2. 87102 Culture, fungi (mold or yeast) Isolation with presumptive identification of isolates; other.
3. 87026 Smear, primary source with interpretation: fluorescent and/or acid fast stain for bacteria.
On 4/07/2011 I hand delivered a HIPPA authorization form to your office staff for release of my lab results/records to me. I’m still waiting.
When I receive the lab results for the skin cultures listed above, I’ll send payment for your bill.
Mail the lab results to me at the address above.

Thank you for your anticipated cooperation.

There was no cooperation from the doctor or his staff. The doctor and/or his staff preferred verbal communication--as in no paper trail. One of his staff left a message on my machine saying I could get my lab records when I came in and paid the money she said I didn't owe on 3/17/11 when I asked how much I owed. 

After driving to this doctor's office when his staff  told me I could pick up my lab report and being told they didn't have them, I was not about to waste any more of my time (or gas money--almost $4 a gallon).

I sent off this letter.

July 1, 2011

John Cottam, M.D.
Tampa, FL

Dear Dr. Cottam:
This is my third request for my skin culture lab results.
Medicare’s records indicate the following tests were paid by Medicare on my behalf
Date of service was 3/17/2011. Payment was made to Quest.
1.87070 Culture, bacterial aerobic with isolation A.
2. 87102 Culture, fungi (mold or yeast) Isolation with presumptive identification of isolates; other.
3. 87026 Smear, primary source with interpretation: fluorescent and/or acid fast stain for bacteria.
I hand delivered a HIPPA authorization form for release of my lab results (to me) to your office staff on 4/07/11. I sent you a letter on June 5, 2011.
I need the lab results to be mailed to me at my home address. No phone calls. Please send legible clear copies.

Thank you for your cooperation.


The doctor didn't cooperate by sending my lab report, but he did send another bill--with a $10 late fee added on.

I looked up HIPAA law and found this:

FL statutes Title XXXII Chapter 456,
 "Any health care practitioner licensed by the department or a board within the department who makes a physical or mental examination of, or administers treatment or dispenses legend drugs to, any person shall, upon request of such person or the person’s legal representative, furnish, in a timely manner, without delays for legal review, copies of all reports and records relating to such examination or treatment, including X rays and insurance information. (However, when a patient’s psychiatric, chapter 490 psychological, or chapter 491 psychotherapeutic records are requested by the patient or the patient’s legal representative, the health care practitioner may provide a report of examination and treatment in lieu of copies of records. Upon a patient’s written request, complete copies of the patient’s psychiatric records shall be provided directly to a subsequent treating psychiatrist.) The furnishing of such report or copies shall not be conditioned upon payment of a fee for services rendered."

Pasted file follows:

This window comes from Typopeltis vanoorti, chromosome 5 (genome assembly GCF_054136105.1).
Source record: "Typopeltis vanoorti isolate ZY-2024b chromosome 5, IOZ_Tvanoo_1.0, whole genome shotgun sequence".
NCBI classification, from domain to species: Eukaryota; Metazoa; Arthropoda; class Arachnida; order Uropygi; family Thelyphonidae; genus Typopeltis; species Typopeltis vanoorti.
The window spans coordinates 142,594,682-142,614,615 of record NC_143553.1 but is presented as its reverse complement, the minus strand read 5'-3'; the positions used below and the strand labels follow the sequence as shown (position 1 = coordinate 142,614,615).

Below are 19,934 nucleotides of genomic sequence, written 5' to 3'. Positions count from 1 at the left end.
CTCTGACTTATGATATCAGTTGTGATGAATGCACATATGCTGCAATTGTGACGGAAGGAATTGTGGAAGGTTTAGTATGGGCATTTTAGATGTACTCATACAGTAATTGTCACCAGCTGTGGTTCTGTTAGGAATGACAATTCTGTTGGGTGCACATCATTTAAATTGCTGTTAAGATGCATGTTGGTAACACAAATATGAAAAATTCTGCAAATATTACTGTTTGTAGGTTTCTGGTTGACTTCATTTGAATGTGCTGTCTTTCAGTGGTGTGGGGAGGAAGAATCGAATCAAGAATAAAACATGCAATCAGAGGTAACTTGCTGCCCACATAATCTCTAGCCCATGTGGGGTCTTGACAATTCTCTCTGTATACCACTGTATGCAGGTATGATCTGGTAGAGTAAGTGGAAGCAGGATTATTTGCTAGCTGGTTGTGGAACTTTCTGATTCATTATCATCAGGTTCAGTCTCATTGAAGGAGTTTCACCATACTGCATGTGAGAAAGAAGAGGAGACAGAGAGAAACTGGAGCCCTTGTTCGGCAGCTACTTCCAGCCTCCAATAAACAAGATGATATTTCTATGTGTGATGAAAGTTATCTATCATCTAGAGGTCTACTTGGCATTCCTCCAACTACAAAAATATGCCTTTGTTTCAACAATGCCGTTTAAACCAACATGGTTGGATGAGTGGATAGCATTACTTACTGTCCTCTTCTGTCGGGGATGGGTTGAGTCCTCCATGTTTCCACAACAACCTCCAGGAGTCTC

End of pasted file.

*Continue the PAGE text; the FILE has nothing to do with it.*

On July 5th, 2011 I sent the doctor another HIPAA compliant Authorization For Release of Information. I enclosed a copy of my driver's license and a self addressed stamped envelope.

On 7/12/11 I downloaded a Health Information Privacy Complaint form here: http://www.hhs.gov/ocr/privacy/  I filled it out and mailed it.

August 25, 2011 I got this letter in reply:

In September 2011, I got the exact same letter. It was undated, so I kept the envelope.

Department of Health and Human Services, Office for Civil Rights did not provide an email address so I could communicate with them. I don't have long distance on my phone. The toll free number at OCS refers you to download and print out a complaint form, which I already had done.

It was becoming clear that the Dept of Health and Human Services was going to provide NO services to this human. And the Office of Civil Rights didn't give a damn about mine.

I found this on wikipedia:
"According to the Wall Street Journal, the DHHS takes no action on complaints under HIPAA..." No surprise there. Maybe.

So I took my request directly to Quest, the lab that processed my tests.
On 8/22/11 I sent Quest Diagnostics a HIPAA form with a copy of my driver's license and requested my lab reports from 3/17/11.
On 10/10/11 Quest Diagnostics sent me a reply. It said:

Thank you for your recent communication to Quest Diagnostics. We received your request for your laboratory test results. In order to maintain privacy,  the billing department does not have access to patients' laboratory test results.

So that results are properly interpreted and explained, we encourage patients to request this information from the ordering physician (so the doctor can charge for another office visit?)  However, if you wish to request a copy of your laboratory test results directly from Quest Diagnostics, please contact our client services department, located at the laboratory where your tests were performed, by calling 1-800-282-6613 EXT 4000. Our client services department will release this information directly to you if state law permits. ( Hmmm I thought HIPAA was a federal law)

Thank you for using Quest Diagnostics. We look forward to serving you in the future. #Fail

So I called their 800 number and was told that my state's law does not permit a patient's  lab records to be released to the patient--only to the doctor. In the matter of access to our own health records, it seems state law overrules federal law. This medical-legal-government gridlock was running over me.